BCA - normalising data

In business cycle accounting, the simulated data (counterfactuals) can deviate from observed data quite strongly.


Is that the reason why researchers usually normalize simulated and observed data, for example, to 100, for the start of a given episode? For example, 1979 = 100. I understand that we can normalize if we are concerned about studying short-run dynamics.


My question: So like the big gap between simulated and actual data in the first plot (in the 2nd half of the sample) is sort of meaningless, yeah? Thus, because we have linearly detrended the data, by assumption, that gap should not exist in theory, and it has no meaning, I guess. Or I am wrong? Because no one has tried to explain it in the BCA literature.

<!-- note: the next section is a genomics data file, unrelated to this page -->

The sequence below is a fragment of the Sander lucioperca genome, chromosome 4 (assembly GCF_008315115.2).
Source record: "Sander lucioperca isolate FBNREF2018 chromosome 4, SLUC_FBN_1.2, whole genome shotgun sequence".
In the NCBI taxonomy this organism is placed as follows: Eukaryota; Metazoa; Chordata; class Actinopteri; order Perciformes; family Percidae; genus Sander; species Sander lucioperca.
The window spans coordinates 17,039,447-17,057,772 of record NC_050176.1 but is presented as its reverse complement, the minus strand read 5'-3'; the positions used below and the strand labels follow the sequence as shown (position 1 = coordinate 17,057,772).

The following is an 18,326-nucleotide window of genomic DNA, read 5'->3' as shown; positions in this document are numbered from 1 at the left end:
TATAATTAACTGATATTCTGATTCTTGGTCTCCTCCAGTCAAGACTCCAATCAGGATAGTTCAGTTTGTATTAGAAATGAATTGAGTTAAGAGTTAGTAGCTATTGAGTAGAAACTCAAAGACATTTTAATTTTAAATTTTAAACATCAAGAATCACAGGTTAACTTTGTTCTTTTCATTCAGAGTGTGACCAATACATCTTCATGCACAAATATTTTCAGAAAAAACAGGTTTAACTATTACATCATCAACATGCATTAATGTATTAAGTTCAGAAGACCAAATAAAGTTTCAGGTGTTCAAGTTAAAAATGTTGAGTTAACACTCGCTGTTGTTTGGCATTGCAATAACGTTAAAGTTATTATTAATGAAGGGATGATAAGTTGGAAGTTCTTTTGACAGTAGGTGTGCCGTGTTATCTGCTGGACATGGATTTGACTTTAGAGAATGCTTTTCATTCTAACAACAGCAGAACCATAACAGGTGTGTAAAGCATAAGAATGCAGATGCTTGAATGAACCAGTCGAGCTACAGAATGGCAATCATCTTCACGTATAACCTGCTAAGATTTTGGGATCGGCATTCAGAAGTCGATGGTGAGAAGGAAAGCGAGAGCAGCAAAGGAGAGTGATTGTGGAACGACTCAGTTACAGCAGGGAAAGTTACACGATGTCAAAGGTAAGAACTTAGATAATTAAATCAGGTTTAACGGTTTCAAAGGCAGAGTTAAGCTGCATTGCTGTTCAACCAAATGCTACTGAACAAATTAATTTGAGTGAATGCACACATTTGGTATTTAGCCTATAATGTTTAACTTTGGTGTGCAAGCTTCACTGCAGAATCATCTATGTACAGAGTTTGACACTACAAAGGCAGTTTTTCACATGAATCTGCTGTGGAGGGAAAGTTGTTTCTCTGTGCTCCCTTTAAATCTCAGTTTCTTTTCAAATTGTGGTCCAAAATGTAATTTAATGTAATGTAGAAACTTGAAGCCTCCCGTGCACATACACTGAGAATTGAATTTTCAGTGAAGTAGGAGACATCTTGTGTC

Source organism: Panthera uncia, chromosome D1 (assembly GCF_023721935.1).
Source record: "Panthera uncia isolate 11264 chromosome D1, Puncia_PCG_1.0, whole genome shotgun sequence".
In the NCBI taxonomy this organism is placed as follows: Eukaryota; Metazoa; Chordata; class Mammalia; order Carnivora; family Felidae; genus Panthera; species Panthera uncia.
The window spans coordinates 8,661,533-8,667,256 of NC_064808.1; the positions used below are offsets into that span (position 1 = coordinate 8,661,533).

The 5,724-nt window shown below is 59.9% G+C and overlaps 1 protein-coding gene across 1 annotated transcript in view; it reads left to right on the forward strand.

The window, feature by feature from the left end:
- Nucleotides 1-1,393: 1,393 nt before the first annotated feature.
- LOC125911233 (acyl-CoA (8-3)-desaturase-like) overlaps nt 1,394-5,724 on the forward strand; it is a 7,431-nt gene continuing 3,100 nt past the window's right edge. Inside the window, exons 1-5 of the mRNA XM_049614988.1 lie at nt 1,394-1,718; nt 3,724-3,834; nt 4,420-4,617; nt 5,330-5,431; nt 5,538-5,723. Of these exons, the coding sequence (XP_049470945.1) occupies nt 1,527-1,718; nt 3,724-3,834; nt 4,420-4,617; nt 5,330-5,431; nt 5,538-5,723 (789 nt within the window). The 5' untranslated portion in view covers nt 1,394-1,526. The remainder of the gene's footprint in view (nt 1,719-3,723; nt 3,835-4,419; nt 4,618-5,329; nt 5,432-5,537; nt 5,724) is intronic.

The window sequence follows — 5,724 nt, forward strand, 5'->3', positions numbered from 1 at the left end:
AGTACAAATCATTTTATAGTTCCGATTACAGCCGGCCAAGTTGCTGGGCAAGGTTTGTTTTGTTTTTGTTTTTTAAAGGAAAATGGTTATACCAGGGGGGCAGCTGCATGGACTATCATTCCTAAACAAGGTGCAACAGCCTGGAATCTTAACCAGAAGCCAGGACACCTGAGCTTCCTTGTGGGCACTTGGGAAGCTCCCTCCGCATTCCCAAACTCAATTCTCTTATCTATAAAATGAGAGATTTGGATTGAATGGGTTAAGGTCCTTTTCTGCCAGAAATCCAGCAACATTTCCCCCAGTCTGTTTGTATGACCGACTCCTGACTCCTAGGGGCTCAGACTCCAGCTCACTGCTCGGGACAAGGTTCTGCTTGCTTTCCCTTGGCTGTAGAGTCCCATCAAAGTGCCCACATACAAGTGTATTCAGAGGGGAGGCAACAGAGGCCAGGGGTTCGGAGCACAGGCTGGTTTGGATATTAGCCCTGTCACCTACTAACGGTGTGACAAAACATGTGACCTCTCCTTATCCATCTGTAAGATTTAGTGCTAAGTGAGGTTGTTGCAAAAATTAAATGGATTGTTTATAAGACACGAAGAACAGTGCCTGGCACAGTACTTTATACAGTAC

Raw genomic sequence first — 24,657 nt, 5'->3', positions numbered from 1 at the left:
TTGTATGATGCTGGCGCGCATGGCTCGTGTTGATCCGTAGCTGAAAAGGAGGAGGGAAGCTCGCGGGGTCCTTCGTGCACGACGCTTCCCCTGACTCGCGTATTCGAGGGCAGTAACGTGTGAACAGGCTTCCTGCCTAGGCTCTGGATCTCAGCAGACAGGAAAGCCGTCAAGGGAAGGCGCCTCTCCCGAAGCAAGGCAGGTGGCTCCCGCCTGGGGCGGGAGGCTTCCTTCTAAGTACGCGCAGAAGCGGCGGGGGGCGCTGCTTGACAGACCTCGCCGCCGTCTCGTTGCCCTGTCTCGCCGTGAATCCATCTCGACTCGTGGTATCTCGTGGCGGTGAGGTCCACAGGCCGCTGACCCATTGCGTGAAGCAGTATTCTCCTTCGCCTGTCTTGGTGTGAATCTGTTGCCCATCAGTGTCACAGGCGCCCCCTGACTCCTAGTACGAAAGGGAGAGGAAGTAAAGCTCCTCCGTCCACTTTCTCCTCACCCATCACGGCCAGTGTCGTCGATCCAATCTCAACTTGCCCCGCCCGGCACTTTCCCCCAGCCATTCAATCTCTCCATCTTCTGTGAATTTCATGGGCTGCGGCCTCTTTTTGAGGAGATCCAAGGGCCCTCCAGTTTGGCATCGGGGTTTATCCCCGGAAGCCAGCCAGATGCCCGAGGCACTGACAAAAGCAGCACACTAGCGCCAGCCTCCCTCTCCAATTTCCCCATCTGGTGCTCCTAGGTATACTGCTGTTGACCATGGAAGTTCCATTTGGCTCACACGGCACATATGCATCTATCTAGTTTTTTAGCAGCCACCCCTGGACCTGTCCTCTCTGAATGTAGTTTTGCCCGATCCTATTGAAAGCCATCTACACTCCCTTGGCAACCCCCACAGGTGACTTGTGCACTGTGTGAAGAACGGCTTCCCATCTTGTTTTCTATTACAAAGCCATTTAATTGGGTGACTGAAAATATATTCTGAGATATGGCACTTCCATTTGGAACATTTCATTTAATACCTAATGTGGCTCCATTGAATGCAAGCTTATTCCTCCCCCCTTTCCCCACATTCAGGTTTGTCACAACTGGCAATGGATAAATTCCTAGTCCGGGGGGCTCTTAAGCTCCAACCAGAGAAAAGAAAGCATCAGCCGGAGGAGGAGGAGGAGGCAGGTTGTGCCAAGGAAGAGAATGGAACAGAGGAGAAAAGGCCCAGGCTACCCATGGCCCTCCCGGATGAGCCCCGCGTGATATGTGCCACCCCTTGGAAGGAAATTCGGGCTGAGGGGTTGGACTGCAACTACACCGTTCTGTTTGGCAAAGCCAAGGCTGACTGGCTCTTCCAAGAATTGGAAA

And I guess it is also true for all counterfactual analyses that compare simulated data to actual data, yeah? For example, using simult_().

There are two different issues here:

  1. The normalization is usually fine, because the model will be in percentage deviations and therefore unitless. Any arbitrary scale can be accommodated as the model reproduces deviations from the mean.
  2. It is BUSINESS CYCLE accounting. The trend is beyond the scope of the exercise. The trend may have an important meaning, it’s just not the job of the model at hand to explain this trend.